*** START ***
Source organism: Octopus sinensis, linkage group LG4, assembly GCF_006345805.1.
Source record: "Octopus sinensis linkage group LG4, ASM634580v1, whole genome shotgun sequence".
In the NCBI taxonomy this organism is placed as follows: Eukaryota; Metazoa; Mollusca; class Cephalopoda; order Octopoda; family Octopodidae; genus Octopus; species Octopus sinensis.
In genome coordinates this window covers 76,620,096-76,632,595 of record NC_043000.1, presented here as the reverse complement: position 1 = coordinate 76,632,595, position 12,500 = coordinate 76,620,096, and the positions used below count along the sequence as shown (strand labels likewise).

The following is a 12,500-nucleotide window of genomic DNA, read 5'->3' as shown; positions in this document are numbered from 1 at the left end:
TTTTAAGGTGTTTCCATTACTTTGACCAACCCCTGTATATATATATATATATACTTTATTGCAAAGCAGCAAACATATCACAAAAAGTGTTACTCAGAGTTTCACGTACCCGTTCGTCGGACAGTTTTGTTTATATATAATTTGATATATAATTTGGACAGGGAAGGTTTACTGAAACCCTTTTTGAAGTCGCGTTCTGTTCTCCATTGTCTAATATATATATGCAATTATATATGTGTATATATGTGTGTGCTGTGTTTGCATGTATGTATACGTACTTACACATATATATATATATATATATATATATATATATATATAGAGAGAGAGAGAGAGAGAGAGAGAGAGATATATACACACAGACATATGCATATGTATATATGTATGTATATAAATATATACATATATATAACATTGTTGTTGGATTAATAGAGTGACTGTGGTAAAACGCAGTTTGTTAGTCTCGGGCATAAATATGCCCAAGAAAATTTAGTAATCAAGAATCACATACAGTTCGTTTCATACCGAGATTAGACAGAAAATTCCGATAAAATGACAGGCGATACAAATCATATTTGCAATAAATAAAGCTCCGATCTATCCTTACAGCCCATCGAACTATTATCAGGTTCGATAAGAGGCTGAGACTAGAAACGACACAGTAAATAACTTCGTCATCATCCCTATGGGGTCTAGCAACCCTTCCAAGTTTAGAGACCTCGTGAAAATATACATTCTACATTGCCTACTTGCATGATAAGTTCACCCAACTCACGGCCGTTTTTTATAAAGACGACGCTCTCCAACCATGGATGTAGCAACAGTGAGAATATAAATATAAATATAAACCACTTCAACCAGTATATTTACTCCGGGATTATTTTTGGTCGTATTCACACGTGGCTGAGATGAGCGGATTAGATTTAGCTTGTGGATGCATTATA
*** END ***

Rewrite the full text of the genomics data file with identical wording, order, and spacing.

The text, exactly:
Source organism: Octopus sinensis, linkage group LG4, assembly GCF_006345805.1.
Source record: "Octopus sinensis linkage group LG4, ASM634580v1, whole genome shotgun sequence".
In the NCBI taxonomy this organism is placed as follows: Eukaryota; Metazoa; Mollusca; class Cephalopoda; order Octopoda; family Octopodidae; genus Octopus; species Octopus sinensis.
In genome coordinates this window covers 76,620,096-76,632,595 of record NC_043000.1, presented here as the reverse complement: position 1 = coordinate 76,632,595, position 12,500 = coordinate 76,620,096, and the positions used below count along the sequence as shown (strand labels likewise).

The following is a 12,500-nucleotide window of genomic DNA, read 5'->3' as shown; positions in this document are numbered from 1 at the left end:
TTTTAAGGTGTTTCCATTACTTTGACCAACCCCTGTATATATATATATATATACTTTATTGCAAAGCAGCAAACATATCACAAAAAGTGTTACTCAGAGTTTCACGTACCCGTTCGTCGGACAGTTTTGTTTATATATAATTTGATATATAATTTGGACAGGGAAGGTTTACTGAAACCCTTTTTGAAGTCGCGTTCTGTTCTCCATTGTCTAATATATATATGCAATTATATATGTGTATATATGTGTGTGCTGTGTTTGCATGTATGTATACGTACTTACACATATATATATATATATATATATATATATATATATATAGAGAGAGAGAGAGAGAGAGAGAGAGAGATATATACACACAGACATATGCATATGTATATATGTATGTATATAAATATATACATATATATAACATTGTTGTTGGATTAATAGAGTGACTGTGGTAAAACGCAGTTTGTTAGTCTCGGGCATAAATATGCCCAAGAAAATTTAGTAATCAAGAATCACATACAGTTCGTTTCATACCGAGATTAGACAGAAAATTCCGATAAAATGACAGGCGATACAAATCATATTTGCAATAAATAAAGCTCCGATCTATCCTTACAGCCCATCGAACTATTATCAGGTTCGATAAGAGGCTGAGACTAGAAACGACACAGTAAATAACTTCGTCATCATCCCTATGGGGTCTAGCAACCCTTCCAAGTTTAGAGACCTCGTGAAAATATACATTCTACATTGCCTACTTGCATGATAAGTTCACCCAACTCACGGCCGTTTTTTATAAAGACGACGCTCTCCAACCATGGATGTAGCAACAGTGAGAATATAAATATAAATATAAACCACTTCAACCAGTATATTTACTCCGGGATTATTTTTGGTCGTATTCACACGTGGCTGAGATGAGCGGATTAGATTTAGCTTGTGGATGCATTATA